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Postpone local gvt polls to February 2022 – Moseneke

Former deputy chief justice Dikgang Moseneke tabled the report into the outcome of his inquiry in Centurion on Tuesday, recommending that elections be deferred by no later than February 2022.

An inquiry into free and fair local government elections set for October, has recommended a postponement due to the coronavirus.

Led by former deputy chief justice Dikgang Moseneke, the major recommendation is that the elections be deferred to no later than February 2022.

Moseneke tabled the report on Tuesday in Centurion. The probe was into the possibility of free and fair local elections amid raging coronavirus infections set for 27 October.

Moseneke said after several submissions by nine health experts, political parties and public views – one thing was clear that the risk to human life and livelihood posed by infections on the set election time were high.

The experts consulted included Professor Karim Abdool, Professor Shabir Madhi and Dr Faheed Abdullah.

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“We acknowledge that the elections should be held soon, but it cannot be at the cost of any lives lost,” Moseneke said.

“Having considered everything .We conclude that it is not reasonably possible or likely that local government elections scheduled for the month of October 2021, will be held in a free manner, as required by the constitution and related legislation.

“We recommend that elections be deferred to no later than February 2022.”

Moseneke said although the constitution did not provide a window for municipal leaders to rule for more than five years, it did state that elections should be free and fair.

He said it was in the electoral court’s hands to give deferment of the election date.

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In the submissions made by the nine health experts, Moseneke said although there were conflicting views they had a common recommendation that although infections in October would be relatively low, and the number of those vaccinated would also be low, this could pose risks to high infections and increasing death toll.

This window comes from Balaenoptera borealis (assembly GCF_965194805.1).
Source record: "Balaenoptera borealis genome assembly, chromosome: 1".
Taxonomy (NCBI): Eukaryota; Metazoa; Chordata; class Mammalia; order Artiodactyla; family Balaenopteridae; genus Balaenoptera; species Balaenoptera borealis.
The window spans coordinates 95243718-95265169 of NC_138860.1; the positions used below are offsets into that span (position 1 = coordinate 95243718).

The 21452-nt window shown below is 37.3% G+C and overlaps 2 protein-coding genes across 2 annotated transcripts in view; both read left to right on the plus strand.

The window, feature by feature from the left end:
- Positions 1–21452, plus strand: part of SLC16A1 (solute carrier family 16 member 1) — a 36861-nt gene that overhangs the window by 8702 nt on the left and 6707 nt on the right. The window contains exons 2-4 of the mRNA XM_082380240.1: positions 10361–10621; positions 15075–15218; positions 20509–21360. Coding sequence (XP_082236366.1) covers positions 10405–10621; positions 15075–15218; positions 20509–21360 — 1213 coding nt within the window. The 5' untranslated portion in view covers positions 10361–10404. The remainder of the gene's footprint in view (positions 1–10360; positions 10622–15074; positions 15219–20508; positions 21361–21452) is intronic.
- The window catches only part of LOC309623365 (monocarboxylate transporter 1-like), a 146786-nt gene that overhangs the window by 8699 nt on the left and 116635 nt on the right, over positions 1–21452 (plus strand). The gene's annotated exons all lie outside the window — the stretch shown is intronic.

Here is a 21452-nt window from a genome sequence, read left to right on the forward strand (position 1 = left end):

Moseneke said South Africa still needed to reach a stage of a decline in deaths and this could be achieved through vaccination of high risk groups such as older people and those with comorbidities.

With events such as rallies, campaign parties, politicians visiting people’s homes, he said the large gatherings posed a huge threat to a spike in infections and could be deadly as most of the population were not yet vaccinated.  

“While the elections might pose less risks if held outside spaces, the events leading to this such as rallies pose risk of cluster outbreaks.”

He said the current regulations also disabled political parties from campaigning, a right given by the electoral commission laws.

With the voter registration dates postponed to 31 July and 01 August – six days after the level four lockdown expiry date – there would not be enough time for finalisation of political parties’ candidates due to regulations prohibiting large gatherings for appointment of candidates.

Moseneke said scientists warned that the uncertainty of the virus developing into new variants posed a threat to efficacy of vaccines at a time communities were showing signs of “Covid fatigue”.

He said should the IEC accept the recommendation to postpone the elections it would need to approach the electoral court speedily.

IEC chairperson Glen Mashinini said the commission would urgently study the report and its recommendations before making the final decision “in days”.

Mashinini was proud that despite pressures, in just 61 days Moseneke and his team managed to conduct a “thorough, comprehensive, transparent and highly inclusive investigation into whether free and fair elections can be conducted under the current Covid-19 conditions”.

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